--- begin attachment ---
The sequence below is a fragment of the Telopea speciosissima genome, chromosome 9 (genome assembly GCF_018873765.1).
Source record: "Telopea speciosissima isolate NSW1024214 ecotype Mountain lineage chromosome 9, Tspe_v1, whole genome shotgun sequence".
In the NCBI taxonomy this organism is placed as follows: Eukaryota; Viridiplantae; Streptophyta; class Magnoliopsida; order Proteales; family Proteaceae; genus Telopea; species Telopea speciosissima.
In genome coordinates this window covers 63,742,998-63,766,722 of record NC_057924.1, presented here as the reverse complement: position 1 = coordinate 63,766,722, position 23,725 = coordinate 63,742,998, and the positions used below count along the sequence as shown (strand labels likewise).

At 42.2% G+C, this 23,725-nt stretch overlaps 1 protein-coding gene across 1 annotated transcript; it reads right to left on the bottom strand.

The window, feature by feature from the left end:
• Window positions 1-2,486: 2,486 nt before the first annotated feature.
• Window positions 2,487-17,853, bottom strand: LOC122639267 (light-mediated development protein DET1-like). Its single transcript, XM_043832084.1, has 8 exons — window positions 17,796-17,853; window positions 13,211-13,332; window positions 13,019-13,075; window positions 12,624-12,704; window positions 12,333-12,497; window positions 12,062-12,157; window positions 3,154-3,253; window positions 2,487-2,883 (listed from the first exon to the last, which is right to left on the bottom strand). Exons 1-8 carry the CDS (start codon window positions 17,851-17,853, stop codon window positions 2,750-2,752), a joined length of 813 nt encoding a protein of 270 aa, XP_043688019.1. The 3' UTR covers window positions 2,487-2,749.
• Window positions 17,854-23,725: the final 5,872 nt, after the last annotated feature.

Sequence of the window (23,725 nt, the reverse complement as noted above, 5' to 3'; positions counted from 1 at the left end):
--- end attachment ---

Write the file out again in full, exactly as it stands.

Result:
The sequence below is a fragment of the Telopea speciosissima genome, chromosome 9 (genome assembly GCF_018873765.1).
Source record: "Telopea speciosissima isolate NSW1024214 ecotype Mountain lineage chromosome 9, Tspe_v1, whole genome shotgun sequence".
In the NCBI taxonomy this organism is placed as follows: Eukaryota; Viridiplantae; Streptophyta; class Magnoliopsida; order Proteales; family Proteaceae; genus Telopea; species Telopea speciosissima.
In genome coordinates this window covers 63,742,998-63,766,722 of record NC_057924.1, presented here as the reverse complement: position 1 = coordinate 63,766,722, position 23,725 = coordinate 63,742,998, and the positions used below count along the sequence as shown (strand labels likewise).

At 42.2% G+C, this 23,725-nt stretch overlaps 1 protein-coding gene across 1 annotated transcript; it reads right to left on the bottom strand.

The window, feature by feature from the left end:
• Window positions 1-2,486: 2,486 nt before the first annotated feature.
• Window positions 2,487-17,853, bottom strand: LOC122639267 (light-mediated development protein DET1-like). Its single transcript, XM_043832084.1, has 8 exons — window positions 17,796-17,853; window positions 13,211-13,332; window positions 13,019-13,075; window positions 12,624-12,704; window positions 12,333-12,497; window positions 12,062-12,157; window positions 3,154-3,253; window positions 2,487-2,883 (listed from the first exon to the last, which is right to left on the bottom strand). Exons 1-8 carry the CDS (start codon window positions 17,851-17,853, stop codon window positions 2,750-2,752), a joined length of 813 nt encoding a protein of 270 aa, XP_043688019.1. The 3' UTR covers window positions 2,487-2,749.
• Window positions 17,854-23,725: the final 5,872 nt, after the last annotated feature.

Sequence of the window (23,725 nt, the reverse complement as noted above, 5' to 3'; positions counted from 1 at the left end):